Online from: 2007
Subject Area: Education
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|Title:||Impact of technology and culture on home economics and nutrition science education in developing countries|
|Author(s):||M.O. Aburime, (Department of Home Economics, Faculty of Science and Engineering, Delta State University, Abraka, Nigeria), J.O. Uhomoibhi, (Faculty of Engineering, University of Ulster, Newtownabbey, UK)|
|Citation:||M.O. Aburime, J.O. Uhomoibhi, (2010) "Impact of technology and culture on home economics and nutrition science education in developing countries", Multicultural Education & Technology Journal, Vol. 4 Iss: 1, pp.4 - 16|
|Keywords:||Communication technologies, Culture, Developing countries, Education, Nigeria, Nutrition|
|Article type:||Case study|
|DOI:||10.1108/17504971011034692 (Permanent URL)|
|Publisher:||Emerald Group Publishing Limited|
Purpose – The purpose of this paper is to examine and report on the impact of technology and culture on home economics and nutrition science education in developing countries with a focus on Nigeria.
Design/methodology/approach – Globally and most especially in developing countries, the advent of information and communication technologies has meant great changes in the manner of thinking and doing things both at home and in business, in education establishments and in society. For higher education institutions especially in developing countries, there has been the introduction of various types of information systems and the implementation of policies to facilitate the integration of new technologies in teaching and administration of new curricula. This paper examines some of these systems and the process of knowledge engineering management of nutrition science and home economics studies at the Delta State University in Nigeria. A study is undertaken of students' level of technological attainments and study approaches.
Findings – The present study reveals that special requirements for applications are important for successful establishment and use of information systems in higher education. Students need to have adequate expertise in technology to become active learners are reported. This will enhance their ability to solve problems and address system requirements. This must be identified at the knowledge engineering stages during curriculum development and be effectively managed.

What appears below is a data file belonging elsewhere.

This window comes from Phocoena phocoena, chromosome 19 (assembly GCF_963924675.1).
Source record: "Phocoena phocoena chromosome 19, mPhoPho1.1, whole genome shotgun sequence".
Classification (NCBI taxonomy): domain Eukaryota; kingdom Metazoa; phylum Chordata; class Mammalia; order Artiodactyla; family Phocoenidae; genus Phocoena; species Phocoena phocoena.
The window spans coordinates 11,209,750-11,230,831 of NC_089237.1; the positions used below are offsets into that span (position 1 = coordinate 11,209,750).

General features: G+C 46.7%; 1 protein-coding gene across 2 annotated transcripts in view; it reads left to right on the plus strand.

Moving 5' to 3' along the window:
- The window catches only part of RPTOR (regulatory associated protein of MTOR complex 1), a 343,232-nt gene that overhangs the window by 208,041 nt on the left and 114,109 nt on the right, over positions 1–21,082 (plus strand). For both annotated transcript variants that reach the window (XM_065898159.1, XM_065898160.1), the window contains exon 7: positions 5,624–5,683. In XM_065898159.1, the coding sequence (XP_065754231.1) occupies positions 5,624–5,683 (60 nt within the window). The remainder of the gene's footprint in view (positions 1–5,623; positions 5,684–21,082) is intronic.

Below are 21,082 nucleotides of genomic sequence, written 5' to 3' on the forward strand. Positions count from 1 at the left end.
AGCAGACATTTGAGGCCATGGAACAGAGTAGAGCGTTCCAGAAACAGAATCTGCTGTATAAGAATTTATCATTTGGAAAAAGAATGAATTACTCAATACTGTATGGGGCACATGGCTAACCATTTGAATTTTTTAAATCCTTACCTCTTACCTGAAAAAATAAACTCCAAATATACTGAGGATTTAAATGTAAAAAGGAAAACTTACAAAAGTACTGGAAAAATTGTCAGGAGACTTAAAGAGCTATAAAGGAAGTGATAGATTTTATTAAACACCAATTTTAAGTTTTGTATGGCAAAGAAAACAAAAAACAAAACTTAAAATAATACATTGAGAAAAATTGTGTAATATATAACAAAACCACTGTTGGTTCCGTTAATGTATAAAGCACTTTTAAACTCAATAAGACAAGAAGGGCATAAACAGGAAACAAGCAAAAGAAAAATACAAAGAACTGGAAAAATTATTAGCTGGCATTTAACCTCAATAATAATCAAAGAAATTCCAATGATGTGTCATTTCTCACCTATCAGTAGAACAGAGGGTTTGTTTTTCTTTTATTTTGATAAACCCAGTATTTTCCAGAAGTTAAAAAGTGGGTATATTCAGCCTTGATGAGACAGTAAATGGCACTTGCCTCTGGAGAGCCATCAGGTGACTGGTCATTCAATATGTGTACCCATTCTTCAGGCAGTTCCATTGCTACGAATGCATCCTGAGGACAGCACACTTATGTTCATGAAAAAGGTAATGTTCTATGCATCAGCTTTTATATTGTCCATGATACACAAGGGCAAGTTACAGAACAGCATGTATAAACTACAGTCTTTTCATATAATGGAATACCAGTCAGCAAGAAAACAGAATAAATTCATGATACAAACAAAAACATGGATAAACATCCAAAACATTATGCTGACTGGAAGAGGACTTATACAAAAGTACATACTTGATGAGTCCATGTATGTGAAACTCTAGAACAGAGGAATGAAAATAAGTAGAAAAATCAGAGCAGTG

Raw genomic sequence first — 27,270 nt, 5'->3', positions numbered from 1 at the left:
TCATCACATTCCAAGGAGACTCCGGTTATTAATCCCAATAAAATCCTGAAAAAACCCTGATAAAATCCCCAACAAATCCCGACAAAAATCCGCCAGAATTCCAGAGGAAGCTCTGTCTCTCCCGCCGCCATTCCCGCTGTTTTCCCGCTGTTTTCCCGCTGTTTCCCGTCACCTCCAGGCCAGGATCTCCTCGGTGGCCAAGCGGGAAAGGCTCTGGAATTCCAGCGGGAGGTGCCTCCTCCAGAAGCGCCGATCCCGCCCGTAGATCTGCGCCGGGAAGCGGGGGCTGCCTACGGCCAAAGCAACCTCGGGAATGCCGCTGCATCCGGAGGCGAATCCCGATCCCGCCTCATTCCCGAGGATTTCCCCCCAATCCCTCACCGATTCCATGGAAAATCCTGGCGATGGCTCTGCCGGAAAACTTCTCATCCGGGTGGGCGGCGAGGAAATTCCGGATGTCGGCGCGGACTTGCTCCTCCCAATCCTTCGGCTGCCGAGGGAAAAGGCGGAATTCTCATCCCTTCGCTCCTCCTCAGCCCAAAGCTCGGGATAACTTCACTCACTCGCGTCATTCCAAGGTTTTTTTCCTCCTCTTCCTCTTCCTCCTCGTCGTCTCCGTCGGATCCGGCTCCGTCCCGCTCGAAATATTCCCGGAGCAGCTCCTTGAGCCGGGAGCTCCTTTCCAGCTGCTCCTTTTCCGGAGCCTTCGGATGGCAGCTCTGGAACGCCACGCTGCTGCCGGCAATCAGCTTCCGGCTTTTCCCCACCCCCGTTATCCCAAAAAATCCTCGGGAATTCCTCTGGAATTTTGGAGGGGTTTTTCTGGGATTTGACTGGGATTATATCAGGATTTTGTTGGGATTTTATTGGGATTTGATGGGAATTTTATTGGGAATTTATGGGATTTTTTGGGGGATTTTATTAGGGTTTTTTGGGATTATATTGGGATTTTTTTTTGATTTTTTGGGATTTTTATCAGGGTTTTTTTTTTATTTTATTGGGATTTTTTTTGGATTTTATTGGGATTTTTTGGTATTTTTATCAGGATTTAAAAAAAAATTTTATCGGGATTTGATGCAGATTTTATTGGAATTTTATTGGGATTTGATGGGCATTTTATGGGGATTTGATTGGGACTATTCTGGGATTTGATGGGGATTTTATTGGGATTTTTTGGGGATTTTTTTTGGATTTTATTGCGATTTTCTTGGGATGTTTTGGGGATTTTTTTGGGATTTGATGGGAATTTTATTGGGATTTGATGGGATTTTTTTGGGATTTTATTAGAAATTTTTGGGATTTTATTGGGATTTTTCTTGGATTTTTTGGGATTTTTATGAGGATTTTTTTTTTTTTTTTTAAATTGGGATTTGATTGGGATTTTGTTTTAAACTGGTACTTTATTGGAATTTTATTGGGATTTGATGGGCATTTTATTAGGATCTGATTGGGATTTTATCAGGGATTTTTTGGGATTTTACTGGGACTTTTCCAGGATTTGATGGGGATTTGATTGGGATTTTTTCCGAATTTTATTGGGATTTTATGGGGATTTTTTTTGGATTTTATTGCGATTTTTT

Research limitations/implications – The current investigation focuses on the impact of technology and culture on two subject areas and in one country. Future work intends to extend this to other disciplines and investigate ways of enhancing education provision to meet the diverse needs of learners of mixed technological abilities and from diverse cultures as applied to other comparative countries.
Practical implications – The paper draws on results obtained from students studying approaches to propose that it is important to design and implement a curriculum that actively promotes the use of systems and technologies that develops such skills as teamwork, communications, project management and lifelong learning.
Originality/value – This work investigates students present technology attainment levels and considers the different learning and studying approaches adopted by students involved in the study of home economic and nutrition science. The learners' attitudes towards engagement with their programmes are examined as well as the impact of technology on learning. Some of the major challenges arising from institutional and individual experiences of the digital divide that permeates all people in developing countries are highlighted.
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